It's hard to find a person who wouldn't like to have a washboard-flat stomach with rippin' abdominal muscles. It also might be hard to find many people whose idea of a good time is doing hundreds of sit-ups.
If you aspire to a flat stomach but don't relish the thought of earning it, you may be pondering just how many sit-ups it will take to do the job. Are 30 sit-ups a day enough to sculpt you into hard-bellied warrior? The answer is: yes, absolutely — so long as you throw in the same number of crunches, leg-lifts, planks and other abdominal exercises.
And don't forget the new dietary regimen to lose the excess belly fat that no amount of exercise is going to melt away. Just as there is no Santa Claus, there is no such thing as spot reduction. So add to all of the above a big helping of cardiovascular activity.
Thirty sit-ups will get you flat abs, as long as you combine them with other exercises like crunches, leg-lifts and planks.
Sit-Up Pros and Cons
Sit-ups have their good points, but they've got their drawbacks too. They work the lower abdomen better than crunches, which work the upper abdomen. They work the hip flexors. That's good as far as it goes.
But sit-ups are notoriously hard on the back. Those hip flexors are some of the strongest muscles in the body, and when they're over-developed to the exclusion of other muscles, the resulting imbalance can cause lower back pain. That's not a problem you encounter so much with crunches.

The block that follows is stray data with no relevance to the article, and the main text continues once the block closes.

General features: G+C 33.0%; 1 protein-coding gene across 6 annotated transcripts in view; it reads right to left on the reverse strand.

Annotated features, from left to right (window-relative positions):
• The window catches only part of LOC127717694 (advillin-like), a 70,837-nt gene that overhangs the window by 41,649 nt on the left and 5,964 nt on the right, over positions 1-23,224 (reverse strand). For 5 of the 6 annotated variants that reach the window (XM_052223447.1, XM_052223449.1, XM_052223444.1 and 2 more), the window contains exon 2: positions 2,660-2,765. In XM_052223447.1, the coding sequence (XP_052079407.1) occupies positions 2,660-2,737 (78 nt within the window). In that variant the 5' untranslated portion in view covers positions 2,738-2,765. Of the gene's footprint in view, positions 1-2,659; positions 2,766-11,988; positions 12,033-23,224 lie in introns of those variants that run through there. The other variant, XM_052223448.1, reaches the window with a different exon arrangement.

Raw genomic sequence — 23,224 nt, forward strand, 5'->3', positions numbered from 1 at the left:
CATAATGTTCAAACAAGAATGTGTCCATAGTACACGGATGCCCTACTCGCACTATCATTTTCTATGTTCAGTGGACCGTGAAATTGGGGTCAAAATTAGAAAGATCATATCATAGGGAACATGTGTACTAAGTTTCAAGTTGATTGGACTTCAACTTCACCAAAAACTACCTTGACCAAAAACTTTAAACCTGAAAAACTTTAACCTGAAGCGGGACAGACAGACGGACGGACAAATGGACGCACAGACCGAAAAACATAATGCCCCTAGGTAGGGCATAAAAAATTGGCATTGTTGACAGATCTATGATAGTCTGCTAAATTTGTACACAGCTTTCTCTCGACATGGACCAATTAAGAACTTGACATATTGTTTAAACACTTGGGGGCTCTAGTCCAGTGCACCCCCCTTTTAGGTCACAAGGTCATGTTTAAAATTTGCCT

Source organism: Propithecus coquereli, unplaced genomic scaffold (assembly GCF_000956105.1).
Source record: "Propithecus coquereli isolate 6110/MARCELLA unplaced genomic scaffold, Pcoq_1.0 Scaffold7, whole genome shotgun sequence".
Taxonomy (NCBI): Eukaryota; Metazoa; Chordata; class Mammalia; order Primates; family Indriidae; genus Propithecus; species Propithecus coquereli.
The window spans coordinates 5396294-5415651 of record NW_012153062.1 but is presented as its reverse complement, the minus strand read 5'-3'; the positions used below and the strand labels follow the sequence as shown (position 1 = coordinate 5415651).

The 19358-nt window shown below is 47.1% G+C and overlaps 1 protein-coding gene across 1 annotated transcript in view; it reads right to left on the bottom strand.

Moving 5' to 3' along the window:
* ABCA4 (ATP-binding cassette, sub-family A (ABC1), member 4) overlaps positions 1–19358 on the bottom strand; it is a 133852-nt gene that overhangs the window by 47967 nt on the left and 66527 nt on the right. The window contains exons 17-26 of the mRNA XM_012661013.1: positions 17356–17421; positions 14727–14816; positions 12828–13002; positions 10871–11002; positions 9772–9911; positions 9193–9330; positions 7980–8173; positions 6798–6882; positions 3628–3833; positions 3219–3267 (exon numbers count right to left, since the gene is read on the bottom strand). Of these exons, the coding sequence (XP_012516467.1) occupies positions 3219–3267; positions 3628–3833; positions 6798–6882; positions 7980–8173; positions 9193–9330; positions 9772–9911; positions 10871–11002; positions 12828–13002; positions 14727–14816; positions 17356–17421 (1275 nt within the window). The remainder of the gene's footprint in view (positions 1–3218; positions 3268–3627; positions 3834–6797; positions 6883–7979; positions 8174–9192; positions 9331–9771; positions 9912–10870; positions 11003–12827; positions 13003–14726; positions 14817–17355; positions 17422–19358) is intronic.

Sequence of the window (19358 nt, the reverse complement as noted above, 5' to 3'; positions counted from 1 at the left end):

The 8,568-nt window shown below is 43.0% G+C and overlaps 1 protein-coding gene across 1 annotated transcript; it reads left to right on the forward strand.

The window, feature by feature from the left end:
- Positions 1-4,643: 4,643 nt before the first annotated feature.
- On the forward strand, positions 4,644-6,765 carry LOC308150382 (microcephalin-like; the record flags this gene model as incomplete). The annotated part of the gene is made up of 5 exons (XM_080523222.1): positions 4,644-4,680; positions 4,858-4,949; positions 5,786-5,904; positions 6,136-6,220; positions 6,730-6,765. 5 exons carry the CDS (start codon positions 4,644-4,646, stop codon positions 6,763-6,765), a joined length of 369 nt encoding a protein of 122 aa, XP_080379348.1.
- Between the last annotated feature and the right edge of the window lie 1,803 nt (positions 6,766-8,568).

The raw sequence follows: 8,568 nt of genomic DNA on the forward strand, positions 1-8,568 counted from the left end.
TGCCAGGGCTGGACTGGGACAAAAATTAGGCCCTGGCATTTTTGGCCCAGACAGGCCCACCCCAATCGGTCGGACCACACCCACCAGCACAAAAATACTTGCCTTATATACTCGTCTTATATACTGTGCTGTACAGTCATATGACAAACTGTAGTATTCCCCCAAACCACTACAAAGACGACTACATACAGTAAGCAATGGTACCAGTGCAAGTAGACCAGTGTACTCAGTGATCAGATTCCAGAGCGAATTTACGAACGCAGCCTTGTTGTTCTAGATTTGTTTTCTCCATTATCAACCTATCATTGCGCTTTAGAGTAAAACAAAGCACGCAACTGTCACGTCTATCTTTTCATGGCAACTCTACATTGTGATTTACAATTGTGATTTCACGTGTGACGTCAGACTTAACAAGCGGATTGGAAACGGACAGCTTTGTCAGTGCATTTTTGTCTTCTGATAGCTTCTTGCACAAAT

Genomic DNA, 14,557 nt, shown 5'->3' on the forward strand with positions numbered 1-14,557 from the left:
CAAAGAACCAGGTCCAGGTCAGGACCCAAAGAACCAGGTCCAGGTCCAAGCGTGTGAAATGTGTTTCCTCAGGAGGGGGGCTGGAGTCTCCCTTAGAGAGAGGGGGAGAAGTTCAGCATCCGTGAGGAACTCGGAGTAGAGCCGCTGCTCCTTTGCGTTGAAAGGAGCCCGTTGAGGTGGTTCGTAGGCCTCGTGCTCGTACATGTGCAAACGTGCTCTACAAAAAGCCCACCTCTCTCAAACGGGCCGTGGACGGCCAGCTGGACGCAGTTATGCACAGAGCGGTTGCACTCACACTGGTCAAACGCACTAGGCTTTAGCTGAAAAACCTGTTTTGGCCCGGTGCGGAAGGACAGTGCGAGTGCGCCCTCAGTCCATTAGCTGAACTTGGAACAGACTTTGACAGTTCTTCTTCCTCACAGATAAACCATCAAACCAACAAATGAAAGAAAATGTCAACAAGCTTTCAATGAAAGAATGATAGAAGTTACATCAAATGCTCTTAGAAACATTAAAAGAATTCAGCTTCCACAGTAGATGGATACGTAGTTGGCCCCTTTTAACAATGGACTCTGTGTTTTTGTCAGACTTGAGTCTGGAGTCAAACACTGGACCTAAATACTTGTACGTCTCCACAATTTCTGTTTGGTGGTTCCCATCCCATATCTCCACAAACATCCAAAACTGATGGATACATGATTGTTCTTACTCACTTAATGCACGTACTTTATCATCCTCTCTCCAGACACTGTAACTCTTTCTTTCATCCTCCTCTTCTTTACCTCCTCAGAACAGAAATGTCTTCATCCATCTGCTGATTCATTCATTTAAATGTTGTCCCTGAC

The fact of the matter is, sit-ups — and to some extent crunches — are no longer considered by many trainers to be the best way to go. (Crunches are basically partial sit-ups, in that the lower back does not leave the ground.)
Better Than Leg Lifts
But it may be too early to discard the sit-up just yet. A study in the February 2016 Journal of Physical Therapy Science compared sit-ups with leg lifts by using electromyography, which measures the electrical activity of muscle tissue. The sit-up proved to be better in activating the upper and lower rectus abdominis and the external obliques.
The researchers concluded that, when done correctly, sit-ups do a good job of working the abdominal muscles without over-involving the lower limb muscles. The key is doing them by curling the trunk while avoiding active flexing of the hips.
Avoid Getting Injured
For injury-free sit-ups, properly supporting the head and neck is crucial. Sit-ups should always be done with the knees bent. Most people find it necessary to have their feet anchored, either by a workout partner or a stationary object — inserting them under the couch is a common way to go — so the the upper body can rise without toppling backwards.
Anchored sit-ups can increase stress on the lumbar spine, reports Professor Len Kravitz of the University of New Mexico. If you do feel discomfort, don't work through it. Choose an alternative abdominal exercise, such as planks.
- Harvard Health Publishing: "Want a Stronger Core? Skip the Sit-Ups"
- Journal of Physical Therapy Science: "Comparison of Muscular Activities in the Abdomen and Lower Limbs While Performing Sit-Up and Leg-Raise"
- ACE Fitness: "Reality Check: Are Planks Really the Best Core Exercise?"
- ExRx.net: “Fat Loss & Weight Training Myths”